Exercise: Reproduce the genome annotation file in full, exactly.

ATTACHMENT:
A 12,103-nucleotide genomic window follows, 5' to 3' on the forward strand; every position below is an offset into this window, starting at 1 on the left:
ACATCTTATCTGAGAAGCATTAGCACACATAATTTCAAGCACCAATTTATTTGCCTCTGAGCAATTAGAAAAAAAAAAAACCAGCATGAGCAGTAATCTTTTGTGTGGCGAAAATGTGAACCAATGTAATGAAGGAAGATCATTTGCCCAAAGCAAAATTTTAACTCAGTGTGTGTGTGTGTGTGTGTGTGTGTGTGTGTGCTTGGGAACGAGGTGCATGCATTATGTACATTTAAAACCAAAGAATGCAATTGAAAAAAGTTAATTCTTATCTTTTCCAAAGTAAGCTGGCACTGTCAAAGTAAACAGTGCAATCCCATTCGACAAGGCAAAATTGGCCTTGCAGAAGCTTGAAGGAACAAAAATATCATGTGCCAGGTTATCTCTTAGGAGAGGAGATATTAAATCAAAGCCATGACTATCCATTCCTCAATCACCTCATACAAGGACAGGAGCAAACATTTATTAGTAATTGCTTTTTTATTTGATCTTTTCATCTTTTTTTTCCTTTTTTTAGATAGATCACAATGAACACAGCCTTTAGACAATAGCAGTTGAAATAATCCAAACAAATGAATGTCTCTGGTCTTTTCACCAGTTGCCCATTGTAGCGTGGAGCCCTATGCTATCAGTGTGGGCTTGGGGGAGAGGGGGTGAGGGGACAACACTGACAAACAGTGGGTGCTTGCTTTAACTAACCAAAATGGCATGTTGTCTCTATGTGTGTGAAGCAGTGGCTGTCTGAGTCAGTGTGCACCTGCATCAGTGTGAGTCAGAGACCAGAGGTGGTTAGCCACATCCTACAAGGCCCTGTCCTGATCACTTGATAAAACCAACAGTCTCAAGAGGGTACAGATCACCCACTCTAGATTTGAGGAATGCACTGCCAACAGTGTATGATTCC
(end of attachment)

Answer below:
A 12,103-nucleotide genomic window follows, 5' to 3' on the forward strand; every position below is an offset into this window, starting at 1 on the left:
ACATCTTATCTGAGAAGCATTAGCACACATAATTTCAAGCACCAATTTATTTGCCTCTGAGCAATTAGAAAAAAAAAAAACCAGCATGAGCAGTAATCTTTTGTGTGGCGAAAATGTGAACCAATGTAATGAAGGAAGATCATTTGCCCAAAGCAAAATTTTAACTCAGTGTGTGTGTGTGTGTGTGTGTGTGTGTGTGTGCTTGGGAACGAGGTGCATGCATTATGTACATTTAAAACCAAAGAATGCAATTGAAAAAAGTTAATTCTTATCTTTTCCAAAGTAAGCTGGCACTGTCAAAGTAAACAGTGCAATCCCATTCGACAAGGCAAAATTGGCCTTGCAGAAGCTTGAAGGAACAAAAATATCATGTGCCAGGTTATCTCTTAGGAGAGGAGATATTAAATCAAAGCCATGACTATCCATTCCTCAATCACCTCATACAAGGACAGGAGCAAACATTTATTAGTAATTGCTTTTTTATTTGATCTTTTCATCTTTTTTTTCCTTTTTTTAGATAGATCACAATGAACACAGCCTTTAGACAATAGCAGTTGAAATAATCCAAACAAATGAATGTCTCTGGTCTTTTCACCAGTTGCCCATTGTAGCGTGGAGCCCTATGCTATCAGTGTGGGCTTGGGGGAGAGGGGGTGAGGGGACAACACTGACAAACAGTGGGTGCTTGCTTTAACTAACCAAAATGGCATGTTGTCTCTATGTGTGTGAAGCAGTGGCTGTCTGAGTCAGTGTGCACCTGCATCAGTGTGAGTCAGAGACCAGAGGTGGTTAGCCACATCCTACAAGGCCCTGTCCTGATCACTTGATAAAACCAACAGTCTCAAGAGGGTACAGATCACCCACTCTAGATTTGAGGAATGCACTGCCAACAGTGTATGATTCC